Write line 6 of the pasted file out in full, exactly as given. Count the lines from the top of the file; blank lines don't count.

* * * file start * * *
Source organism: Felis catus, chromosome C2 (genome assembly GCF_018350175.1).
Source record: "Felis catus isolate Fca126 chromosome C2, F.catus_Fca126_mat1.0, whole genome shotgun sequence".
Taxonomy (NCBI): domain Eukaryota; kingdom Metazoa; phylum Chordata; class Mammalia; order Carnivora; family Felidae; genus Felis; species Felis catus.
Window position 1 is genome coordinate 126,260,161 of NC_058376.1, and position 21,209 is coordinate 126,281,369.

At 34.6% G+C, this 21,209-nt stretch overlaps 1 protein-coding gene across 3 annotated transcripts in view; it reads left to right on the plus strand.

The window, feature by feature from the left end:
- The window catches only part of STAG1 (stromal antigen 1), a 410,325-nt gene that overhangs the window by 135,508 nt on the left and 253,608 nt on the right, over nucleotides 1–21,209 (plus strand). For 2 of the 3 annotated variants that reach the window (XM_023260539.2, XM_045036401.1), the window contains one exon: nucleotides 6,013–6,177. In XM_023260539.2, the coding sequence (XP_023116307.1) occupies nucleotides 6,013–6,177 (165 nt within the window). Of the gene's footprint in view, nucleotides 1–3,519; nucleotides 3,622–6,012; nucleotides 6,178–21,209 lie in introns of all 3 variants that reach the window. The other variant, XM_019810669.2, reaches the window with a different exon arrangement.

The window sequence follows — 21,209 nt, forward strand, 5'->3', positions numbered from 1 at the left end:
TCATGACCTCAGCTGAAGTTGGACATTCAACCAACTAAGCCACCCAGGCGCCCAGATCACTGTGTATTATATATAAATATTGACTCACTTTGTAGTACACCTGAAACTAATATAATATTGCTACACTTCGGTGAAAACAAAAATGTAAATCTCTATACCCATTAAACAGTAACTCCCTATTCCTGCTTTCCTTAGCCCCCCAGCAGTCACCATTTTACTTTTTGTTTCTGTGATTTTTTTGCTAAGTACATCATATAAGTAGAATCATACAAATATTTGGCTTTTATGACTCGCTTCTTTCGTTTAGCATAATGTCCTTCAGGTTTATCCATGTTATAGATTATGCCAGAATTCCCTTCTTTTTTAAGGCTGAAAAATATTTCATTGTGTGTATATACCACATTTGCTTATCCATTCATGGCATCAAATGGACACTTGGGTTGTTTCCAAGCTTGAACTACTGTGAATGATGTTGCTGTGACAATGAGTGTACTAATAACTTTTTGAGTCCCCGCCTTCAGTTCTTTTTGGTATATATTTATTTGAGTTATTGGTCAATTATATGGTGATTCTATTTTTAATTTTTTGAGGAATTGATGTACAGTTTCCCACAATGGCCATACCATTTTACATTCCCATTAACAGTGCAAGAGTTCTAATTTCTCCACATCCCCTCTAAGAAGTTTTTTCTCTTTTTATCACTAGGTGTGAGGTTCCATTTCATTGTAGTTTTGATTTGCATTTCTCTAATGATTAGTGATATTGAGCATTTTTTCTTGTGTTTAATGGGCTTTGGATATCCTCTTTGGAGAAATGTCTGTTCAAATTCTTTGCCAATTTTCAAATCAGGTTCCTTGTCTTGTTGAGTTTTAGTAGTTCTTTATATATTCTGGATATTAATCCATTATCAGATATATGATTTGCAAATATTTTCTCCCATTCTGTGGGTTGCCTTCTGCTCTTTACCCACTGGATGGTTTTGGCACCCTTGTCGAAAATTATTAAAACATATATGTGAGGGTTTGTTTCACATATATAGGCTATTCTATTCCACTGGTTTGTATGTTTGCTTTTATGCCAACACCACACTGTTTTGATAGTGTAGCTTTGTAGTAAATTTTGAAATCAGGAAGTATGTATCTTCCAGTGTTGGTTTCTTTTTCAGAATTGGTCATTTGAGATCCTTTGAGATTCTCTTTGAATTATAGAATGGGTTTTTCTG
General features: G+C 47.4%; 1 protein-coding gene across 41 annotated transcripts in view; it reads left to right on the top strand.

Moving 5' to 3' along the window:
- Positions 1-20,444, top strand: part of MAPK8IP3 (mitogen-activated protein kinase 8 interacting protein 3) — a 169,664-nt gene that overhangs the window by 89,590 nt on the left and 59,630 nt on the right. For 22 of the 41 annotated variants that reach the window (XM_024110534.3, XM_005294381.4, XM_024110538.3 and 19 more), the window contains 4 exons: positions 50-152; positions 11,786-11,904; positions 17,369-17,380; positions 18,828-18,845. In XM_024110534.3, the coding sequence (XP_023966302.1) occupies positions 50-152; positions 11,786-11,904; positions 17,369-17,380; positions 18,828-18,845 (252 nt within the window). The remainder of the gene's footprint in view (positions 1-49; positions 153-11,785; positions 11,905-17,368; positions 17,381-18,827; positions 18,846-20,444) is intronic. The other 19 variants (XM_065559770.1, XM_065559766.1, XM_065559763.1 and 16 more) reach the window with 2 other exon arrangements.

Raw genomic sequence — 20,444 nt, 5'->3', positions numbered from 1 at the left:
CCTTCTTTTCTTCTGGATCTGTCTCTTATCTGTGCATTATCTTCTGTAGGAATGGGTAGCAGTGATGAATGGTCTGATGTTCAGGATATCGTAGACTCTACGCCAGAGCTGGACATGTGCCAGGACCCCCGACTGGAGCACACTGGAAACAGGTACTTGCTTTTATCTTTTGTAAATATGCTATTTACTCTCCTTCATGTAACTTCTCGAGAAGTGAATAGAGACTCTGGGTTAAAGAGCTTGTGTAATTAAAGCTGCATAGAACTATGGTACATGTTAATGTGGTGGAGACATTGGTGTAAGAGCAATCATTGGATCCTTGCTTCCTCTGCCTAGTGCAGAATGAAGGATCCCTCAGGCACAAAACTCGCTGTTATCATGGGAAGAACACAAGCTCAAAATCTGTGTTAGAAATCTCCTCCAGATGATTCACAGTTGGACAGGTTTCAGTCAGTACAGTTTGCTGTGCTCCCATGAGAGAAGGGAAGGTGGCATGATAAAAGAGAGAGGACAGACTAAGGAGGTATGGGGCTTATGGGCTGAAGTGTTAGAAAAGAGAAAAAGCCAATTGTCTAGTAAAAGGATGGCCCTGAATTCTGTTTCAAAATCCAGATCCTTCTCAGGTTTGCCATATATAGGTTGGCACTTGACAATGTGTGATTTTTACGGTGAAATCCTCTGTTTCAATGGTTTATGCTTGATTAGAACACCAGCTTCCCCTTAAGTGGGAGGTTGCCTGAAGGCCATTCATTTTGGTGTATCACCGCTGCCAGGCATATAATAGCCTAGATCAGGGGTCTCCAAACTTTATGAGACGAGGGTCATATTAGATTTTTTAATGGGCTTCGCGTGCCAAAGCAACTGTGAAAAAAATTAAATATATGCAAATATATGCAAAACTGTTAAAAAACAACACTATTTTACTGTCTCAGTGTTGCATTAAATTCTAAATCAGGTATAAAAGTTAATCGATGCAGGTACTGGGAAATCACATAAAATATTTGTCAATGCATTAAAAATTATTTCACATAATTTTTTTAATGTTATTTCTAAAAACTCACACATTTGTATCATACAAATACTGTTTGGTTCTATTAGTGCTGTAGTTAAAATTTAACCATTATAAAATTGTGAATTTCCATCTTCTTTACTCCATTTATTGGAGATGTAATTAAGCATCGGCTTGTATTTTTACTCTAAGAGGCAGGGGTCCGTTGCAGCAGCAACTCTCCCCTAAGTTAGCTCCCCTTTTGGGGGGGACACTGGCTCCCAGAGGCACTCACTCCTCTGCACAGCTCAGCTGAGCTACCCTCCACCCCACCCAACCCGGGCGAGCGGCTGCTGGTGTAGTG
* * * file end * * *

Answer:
The window, feature by feature from the left end: